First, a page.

The Spanish government has agreed to trial a four-day working week for companies interested in the idea.
This follows a proposal by left-wing party Más País suggesting that a 32-hour week would help employees become more productive and enjoy better mental health. It would be the first national trial of a shorter working week.
Iñigo Errejón, a member of the party, said the four-day week was “an idea whose time has come”.
“Spain is one of the countries where workers put in more hours than the European average. But we’re not among the most productive countries,” he said.
“I maintain that working more hours does not mean working better.”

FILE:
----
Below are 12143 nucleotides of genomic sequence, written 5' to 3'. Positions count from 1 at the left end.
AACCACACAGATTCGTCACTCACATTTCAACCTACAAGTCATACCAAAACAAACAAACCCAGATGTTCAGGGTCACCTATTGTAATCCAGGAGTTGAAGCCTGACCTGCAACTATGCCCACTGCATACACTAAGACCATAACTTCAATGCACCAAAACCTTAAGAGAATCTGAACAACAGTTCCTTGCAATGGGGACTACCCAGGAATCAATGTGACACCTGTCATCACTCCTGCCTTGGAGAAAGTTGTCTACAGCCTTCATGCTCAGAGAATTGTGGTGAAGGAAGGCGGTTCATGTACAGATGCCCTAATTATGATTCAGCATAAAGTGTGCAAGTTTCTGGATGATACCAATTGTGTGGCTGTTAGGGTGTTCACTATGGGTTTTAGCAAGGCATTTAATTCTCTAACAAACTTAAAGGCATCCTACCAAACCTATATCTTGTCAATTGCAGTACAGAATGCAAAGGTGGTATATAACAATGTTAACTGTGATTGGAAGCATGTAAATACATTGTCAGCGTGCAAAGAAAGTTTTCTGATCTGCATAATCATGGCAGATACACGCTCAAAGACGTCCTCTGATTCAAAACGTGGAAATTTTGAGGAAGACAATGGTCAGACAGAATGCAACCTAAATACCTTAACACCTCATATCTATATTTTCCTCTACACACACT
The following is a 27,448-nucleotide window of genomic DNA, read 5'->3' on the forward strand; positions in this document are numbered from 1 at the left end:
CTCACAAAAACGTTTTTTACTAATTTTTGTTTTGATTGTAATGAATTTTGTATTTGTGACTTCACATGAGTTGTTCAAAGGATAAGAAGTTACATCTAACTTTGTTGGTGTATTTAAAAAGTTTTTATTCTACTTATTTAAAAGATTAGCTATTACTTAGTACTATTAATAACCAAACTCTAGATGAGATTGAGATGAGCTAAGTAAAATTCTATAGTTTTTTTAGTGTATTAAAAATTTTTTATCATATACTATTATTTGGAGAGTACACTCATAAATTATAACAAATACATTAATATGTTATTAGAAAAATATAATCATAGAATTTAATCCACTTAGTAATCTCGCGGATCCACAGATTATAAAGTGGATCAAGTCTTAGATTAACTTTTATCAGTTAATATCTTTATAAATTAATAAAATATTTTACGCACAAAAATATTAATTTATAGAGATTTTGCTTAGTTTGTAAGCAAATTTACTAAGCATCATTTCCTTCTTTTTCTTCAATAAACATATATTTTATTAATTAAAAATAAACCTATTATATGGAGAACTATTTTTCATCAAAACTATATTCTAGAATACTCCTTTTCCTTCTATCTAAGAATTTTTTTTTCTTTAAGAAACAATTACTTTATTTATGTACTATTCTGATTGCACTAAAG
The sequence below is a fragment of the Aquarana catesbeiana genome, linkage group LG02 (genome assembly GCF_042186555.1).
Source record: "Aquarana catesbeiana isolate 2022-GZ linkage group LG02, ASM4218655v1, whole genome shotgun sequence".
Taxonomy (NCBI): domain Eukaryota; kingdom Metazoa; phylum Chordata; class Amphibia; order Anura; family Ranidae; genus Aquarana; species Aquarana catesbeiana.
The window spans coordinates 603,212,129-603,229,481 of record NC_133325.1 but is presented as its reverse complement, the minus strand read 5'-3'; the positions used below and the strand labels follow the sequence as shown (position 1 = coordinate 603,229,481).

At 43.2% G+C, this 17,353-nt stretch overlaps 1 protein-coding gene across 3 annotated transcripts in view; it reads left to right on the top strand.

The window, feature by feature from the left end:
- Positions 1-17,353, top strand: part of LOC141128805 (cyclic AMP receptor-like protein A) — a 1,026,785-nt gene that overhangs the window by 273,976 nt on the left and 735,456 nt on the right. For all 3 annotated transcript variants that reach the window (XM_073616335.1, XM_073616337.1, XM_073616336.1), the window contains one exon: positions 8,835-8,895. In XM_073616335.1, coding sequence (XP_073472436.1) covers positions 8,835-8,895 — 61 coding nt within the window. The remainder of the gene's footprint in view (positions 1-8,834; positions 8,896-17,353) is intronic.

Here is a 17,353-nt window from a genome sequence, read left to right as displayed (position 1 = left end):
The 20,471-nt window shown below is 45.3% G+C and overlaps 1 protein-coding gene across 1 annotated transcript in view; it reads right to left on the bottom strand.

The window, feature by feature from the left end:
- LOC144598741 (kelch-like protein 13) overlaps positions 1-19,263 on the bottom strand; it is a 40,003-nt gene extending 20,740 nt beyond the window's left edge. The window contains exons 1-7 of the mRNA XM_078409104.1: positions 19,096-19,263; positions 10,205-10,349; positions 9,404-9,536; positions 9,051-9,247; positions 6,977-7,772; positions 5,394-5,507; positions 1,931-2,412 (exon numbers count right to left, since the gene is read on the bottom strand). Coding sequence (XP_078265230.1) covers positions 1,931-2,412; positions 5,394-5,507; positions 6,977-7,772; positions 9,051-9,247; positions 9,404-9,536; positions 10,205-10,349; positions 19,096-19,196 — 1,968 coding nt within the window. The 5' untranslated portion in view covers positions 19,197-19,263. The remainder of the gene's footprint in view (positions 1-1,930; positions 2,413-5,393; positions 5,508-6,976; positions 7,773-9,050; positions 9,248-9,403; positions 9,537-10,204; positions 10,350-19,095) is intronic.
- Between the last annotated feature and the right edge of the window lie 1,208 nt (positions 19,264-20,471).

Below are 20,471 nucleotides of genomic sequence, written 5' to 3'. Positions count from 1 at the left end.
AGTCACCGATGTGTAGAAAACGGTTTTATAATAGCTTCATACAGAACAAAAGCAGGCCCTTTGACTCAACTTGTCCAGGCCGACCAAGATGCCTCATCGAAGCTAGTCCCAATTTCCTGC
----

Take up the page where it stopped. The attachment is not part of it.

The details of the pilot are yet to be finalised, but Más País has proposed the trial occurs over a three-year period with a budget of €50m. This would allow companies to trial reduced hours with minimum risk and no loss of salary.
With this subsidy, around 200 companies could take part in a trial covering between 3,000 and 6,000 workers, it believes. The party wants the trial to be guided by a panel of government representatives, unions and business lobbies.
Here in the UK, the TUC has lobbied for some time for shorter working weeks. At its national congress in 2018, it called for employers to make the most of emerging technology to enable staff to work shorter weeks on higher pay.